Consumerist's Job Interview With IDT Energy's Scammy Marketing Firm

115 West 30th Street is the unassuming address for an unmemorable building that serves as the headquarters of Midtown Promotions, a “marketing solutions” company that solves markets for IDT. We interviewed with them as part of Consumerist’s continuing efforts to expose IDT’s deceptive practices.

Their headquarters aren’t impressive. The security desk is unmanned. The elevator to the fifth floor opens onto an unkept hallway with a yellow door labeled 500 and 500a, next to a sign reading “Figueroa Marketing.” The reception area was staffed by two women. We announced ourselves. We said we were there for an interview after reading an ad in the paper. They gave us a form to complete. It asked for the usual.

Everything, save the lies, was the truth…


Interestingly, they didn’t ask about our education. We returned the form.

We sat on their faux-leather couch and watched two or three people walk through the corridor off from the reception area. They seemed to be walking too fast, darting into nearby rooms. We were convinced they were checking Consumerist.com. Like the old ladies watching Chris Rock, we dialed 9-1, and were just waiting for something to happen. Instead, they summoned us.

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We were introduced to Christopher Polke, CEO. About 6’2″, Chris had a pockmarked face that wasn’t helped by his black suit and tie-less white collar shirt. He led us into his office, down a hallway covered with cheesy motivational posters. Attitude, quality, and a nice print of the Brooklyn Bridge at the end. Chris’ large office was much more respectable than his wardrobe. Two leather chairs faced a wood desk sporting a flat panel monitor and a voice recorder. Behind the desk, past Chris’ chair was a bulletin board with a piece of paper reading “Department of Labor.”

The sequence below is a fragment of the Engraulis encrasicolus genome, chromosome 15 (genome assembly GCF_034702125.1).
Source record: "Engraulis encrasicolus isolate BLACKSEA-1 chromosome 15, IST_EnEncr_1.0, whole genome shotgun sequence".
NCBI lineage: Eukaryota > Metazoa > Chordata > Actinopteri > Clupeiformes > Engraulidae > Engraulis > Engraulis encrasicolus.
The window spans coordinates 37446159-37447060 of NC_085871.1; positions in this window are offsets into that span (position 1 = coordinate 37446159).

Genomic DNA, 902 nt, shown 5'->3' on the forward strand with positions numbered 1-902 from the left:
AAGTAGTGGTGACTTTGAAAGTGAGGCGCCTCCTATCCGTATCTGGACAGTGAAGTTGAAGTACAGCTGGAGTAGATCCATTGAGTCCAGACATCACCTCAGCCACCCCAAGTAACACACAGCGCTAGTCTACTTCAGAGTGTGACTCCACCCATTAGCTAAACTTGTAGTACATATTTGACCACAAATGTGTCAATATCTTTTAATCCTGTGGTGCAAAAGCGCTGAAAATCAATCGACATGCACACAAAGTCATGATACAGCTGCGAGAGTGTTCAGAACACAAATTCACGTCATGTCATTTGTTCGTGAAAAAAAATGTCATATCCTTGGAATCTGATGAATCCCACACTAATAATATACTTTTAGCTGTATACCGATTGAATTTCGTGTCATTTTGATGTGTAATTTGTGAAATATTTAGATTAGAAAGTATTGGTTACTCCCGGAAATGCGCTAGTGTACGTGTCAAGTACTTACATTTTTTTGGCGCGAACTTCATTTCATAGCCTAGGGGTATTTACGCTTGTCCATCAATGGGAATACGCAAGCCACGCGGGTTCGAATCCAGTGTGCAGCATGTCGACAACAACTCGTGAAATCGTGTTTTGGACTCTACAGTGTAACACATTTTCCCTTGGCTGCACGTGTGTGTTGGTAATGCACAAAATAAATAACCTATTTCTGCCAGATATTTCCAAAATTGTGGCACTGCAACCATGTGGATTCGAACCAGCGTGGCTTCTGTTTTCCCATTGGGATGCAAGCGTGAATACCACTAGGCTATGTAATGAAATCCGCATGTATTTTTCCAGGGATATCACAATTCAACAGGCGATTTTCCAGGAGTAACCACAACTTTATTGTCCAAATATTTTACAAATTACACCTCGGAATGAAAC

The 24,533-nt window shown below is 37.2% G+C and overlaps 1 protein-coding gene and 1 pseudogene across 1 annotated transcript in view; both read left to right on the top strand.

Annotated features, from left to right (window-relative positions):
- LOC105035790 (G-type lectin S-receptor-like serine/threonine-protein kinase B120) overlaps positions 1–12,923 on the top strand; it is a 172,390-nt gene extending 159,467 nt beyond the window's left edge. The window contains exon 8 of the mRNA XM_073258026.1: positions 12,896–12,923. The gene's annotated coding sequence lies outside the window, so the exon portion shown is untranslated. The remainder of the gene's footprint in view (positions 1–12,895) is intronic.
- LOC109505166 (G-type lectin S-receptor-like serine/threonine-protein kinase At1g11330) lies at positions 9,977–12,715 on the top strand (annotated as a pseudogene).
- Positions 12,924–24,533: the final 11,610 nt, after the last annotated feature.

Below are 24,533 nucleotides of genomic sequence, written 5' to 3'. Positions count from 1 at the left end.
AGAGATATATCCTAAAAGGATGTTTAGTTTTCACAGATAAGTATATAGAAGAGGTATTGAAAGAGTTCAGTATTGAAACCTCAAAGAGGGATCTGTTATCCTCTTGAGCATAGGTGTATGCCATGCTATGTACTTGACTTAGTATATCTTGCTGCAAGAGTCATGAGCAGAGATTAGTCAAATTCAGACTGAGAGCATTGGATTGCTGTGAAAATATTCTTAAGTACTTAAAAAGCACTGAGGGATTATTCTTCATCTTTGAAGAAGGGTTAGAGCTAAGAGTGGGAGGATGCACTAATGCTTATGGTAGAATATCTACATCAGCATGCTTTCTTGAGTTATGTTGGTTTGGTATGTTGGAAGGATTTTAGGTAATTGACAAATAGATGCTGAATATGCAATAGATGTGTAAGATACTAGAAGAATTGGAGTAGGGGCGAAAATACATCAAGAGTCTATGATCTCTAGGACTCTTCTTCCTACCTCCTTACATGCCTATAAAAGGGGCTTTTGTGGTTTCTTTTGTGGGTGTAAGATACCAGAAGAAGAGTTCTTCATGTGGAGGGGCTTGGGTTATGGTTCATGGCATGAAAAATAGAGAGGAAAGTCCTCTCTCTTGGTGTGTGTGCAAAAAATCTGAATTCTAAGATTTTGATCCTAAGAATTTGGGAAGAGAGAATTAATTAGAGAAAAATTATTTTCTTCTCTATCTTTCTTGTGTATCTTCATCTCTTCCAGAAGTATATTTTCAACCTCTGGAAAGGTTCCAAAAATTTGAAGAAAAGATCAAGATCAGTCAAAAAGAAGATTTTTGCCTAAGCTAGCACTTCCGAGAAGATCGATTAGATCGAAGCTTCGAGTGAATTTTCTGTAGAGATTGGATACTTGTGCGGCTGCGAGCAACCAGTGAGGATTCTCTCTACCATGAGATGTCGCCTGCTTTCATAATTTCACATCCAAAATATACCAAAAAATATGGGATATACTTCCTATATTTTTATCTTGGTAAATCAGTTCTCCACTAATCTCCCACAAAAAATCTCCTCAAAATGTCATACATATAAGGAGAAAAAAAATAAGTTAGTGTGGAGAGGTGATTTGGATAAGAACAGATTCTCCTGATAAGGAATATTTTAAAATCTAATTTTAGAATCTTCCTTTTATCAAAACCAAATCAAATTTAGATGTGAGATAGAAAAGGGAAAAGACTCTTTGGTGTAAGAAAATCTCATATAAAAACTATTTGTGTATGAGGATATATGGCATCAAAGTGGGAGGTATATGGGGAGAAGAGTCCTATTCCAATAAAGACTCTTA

The interview was short and to the point. He asked about our work experience. We told him we sold electronics for Radio Shack while in school. We emphasized the person-to-person nature of the job and stressed that we enjoyed working with people in a collaborative environment. He asked if we knew what deregulation was. We said no. It turns out deregulation affects utilities!

Until a few years ago (cue ominous music,) ConEd generated AND transported electricity. “Like a monopoly,” we offered. But thanks to d-e-r-e-g-u-l-a-t-i-o-n, consumers now have a choice. Midtown Promotions (didn’t the door say Figueroa Marketing?) works on behalf of IDT to offer consumers that choice. ConEd still delivers the energy, but consumers can now choose to have it generated by IDT. It’s not like Radio Shack, where the consumers would come to us – we go to them, but after that, it’s the same person-to-person sales we knew and loved.

We asked about career paths, since we’re in this for the long-term. Within three to four weeks, we can build a team of our own, and if we work hard, within nine months we could be upper-level management. Chris asked if we like working as part of a team. Hardball question, but we thought “yes” was the right answer. It turned out teams are important. They’re not just looking for people who can sell, they’re looking for people who can lead, people who work well with others. But they can’t really see what we can do in a three to five minute interview. Oh no, that would be rash. Instead, they (might) bring us back to work with one of Chris’ associates for a day of evaluation, or day of observation. We’d spend one day, one-on-one, learning the ropes and seeing what we’re capable of.

We told Chris this all sounded great. But Chris wasn’t sold. The competition is pretty fierce. He couldn’t guarantee that we would get the job, but said he’d be in touch later in the evening. We await with baited breath…

Next: The second interview…

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